Tuesday, December 1, 2009


Biblio Bits Parrotfish by Ellen Wittlinger, Simon and Schuster, 2007 (ISBN 9780416916222)

Reading Level/Interest Age 790 lexile/Ages 14+

Genre Realistic Fiction

Plot Summary
Grady used to be a girl called Angela. Angela grew up knowing she was really a boy inside and fully aware that she had to pretend to be a girl. But that only worked for so long. Now, as a sophomore, Angela makes the decision to change her name to Grady and begin to live and dress as a boy. This isn't easy, but neither was living a lie. Some people think this is just some ploy to get attention on Grady's part (like the school principal); others just can't understand Grady's decision and are confused, embarrassed, frustrated, and even angry with his new identity as a boy (like Grady's mom, sister, former best friend, and most of the kids at school). A few people stand out because they support Grady during this difficult transition, including Grady's dad, brother, the gym teacher, and a new friend, Sebastian. Grady must navigate some tricky waters here, from telling his teachers to call him by his new name to figuring out where to change for gym class.

Critical Evaluation
Wittlinger has created an astonishing book about a tough subject. Wittlinger makes Grady just a regular guy: his first crush, the importance of friends, dorky family traditions, and family tension. It's refreshing that this book avoids the cliche of violence, but there is a believable amount of bullying, teasing, and cruelty from Grady's peers. The best part of this book, besides for normalizing the issue of transgendered teens, is that it shows the importance of having even a few advocates and supporters during a transition time like this one. Grady is a character readers can empathize with, who makes a courageous choice to be true to himself. This is a theme that has merit for any young adult, whether or not they are transgendered.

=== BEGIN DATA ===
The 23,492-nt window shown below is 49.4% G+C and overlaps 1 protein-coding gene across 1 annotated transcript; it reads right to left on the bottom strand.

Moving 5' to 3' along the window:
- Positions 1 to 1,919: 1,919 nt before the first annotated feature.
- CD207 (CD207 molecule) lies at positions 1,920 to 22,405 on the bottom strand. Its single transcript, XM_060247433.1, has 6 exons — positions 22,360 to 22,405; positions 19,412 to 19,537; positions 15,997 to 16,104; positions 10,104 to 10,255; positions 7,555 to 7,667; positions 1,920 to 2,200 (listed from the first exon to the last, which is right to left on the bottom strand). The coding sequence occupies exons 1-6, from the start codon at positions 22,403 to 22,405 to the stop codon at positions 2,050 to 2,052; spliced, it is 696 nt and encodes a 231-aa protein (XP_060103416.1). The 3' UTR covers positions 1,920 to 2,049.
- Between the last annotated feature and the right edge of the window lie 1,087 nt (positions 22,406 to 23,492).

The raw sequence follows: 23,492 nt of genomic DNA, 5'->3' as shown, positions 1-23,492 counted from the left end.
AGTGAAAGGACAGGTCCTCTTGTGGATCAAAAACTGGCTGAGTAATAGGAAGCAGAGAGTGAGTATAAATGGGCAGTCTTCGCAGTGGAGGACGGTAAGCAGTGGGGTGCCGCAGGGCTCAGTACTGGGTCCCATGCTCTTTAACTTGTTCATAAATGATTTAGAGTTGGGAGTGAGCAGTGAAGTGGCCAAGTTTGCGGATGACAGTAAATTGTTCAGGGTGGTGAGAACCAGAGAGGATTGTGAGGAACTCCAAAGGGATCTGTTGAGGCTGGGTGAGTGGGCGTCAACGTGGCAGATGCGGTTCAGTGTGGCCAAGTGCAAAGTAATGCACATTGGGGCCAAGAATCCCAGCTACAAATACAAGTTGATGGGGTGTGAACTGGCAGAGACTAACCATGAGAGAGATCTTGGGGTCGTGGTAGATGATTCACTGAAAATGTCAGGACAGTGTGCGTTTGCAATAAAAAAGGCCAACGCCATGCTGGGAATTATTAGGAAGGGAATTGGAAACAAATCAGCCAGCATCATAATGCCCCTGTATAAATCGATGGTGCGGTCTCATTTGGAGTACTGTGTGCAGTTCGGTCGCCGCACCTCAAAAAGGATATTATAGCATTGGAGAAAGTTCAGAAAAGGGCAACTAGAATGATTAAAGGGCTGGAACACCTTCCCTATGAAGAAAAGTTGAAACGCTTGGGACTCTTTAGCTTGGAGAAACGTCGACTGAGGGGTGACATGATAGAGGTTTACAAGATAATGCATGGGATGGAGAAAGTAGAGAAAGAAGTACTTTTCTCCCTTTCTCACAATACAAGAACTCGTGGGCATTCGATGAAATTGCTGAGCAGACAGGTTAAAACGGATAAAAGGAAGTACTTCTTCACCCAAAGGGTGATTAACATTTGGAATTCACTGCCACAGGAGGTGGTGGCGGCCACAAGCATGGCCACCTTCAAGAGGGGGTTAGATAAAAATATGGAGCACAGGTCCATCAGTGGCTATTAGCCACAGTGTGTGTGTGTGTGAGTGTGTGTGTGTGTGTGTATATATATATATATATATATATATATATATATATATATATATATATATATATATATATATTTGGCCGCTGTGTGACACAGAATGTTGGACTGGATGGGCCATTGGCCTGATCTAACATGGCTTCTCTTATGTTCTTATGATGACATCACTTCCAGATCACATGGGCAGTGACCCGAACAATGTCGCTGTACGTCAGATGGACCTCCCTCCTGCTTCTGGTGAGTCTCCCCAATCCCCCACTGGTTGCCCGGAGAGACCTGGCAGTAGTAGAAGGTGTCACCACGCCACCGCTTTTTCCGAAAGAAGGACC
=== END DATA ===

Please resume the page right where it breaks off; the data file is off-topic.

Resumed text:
Reader's Annotation
What if you never felt right in the body you were born into? That's how it is for Grady, who was born a girl but has always felt like a boy inside. Grady is ready to stop pretending. Is the world ready for Grady?

Author Information
Ellen Wittlinger was born in 1948 and grew up in Belleville, Illinois. She attended Milliken University (IL) where she majored in art and sociology. Wittlinger attended the University of Iowa's Writers' Workshop for her graduate studies. She worked as a children's librarian in Swapscott, Massachusetts, which was how she became interested in writing for youth. Wittlinger has two grown children and lives with her husband in Swamscott. (Information for this author biography is from Gale's Contemporary Authors Online, 2008).

Challenge issues
There is some swearing in this book, but the main challenge for some will be the idea of a transgendered teen coming out.

Booktalking Ideas
The theme of how to be yourself and be O.K. with it is one that deserves repeating with tweens (see also Totally Joe)...over and over and over again. We could call the booktalk "I'm Different and I'm O.K.!" I would probably pair this title with Buddha Boy, Another Kind of Cowboy (Juby, 2007), Looks (George, 2008), and Stargirl (Spinelli, 2000), however, since they are more mature and serious. If a little levity was needed, I would also include My Most Excellent Year, since it adds a bit of humor to the theme of self-discovery.

Curriculum Ties
This would be a good book to tie into a health unit on sexuality for older middle schoolers. Students could read this book and discuss some of the issues it raises: gender vs. sexual identity, as well as the practical concerns (choosing a new name, family and friends, which bathroom to use, etc.). This discussion could precede a visit from a transgendered person, perhaps on a panel with gay, lesbian, and bisexual people who might be willing to share their stories with students.

Why this book?
This is an important book in the cannon of queer literature for youth. Placing it in the hands of the right reader could, quite literally, save a life.

New York Public Library, Books for the Teen Age.

Rockport Public Library owns?

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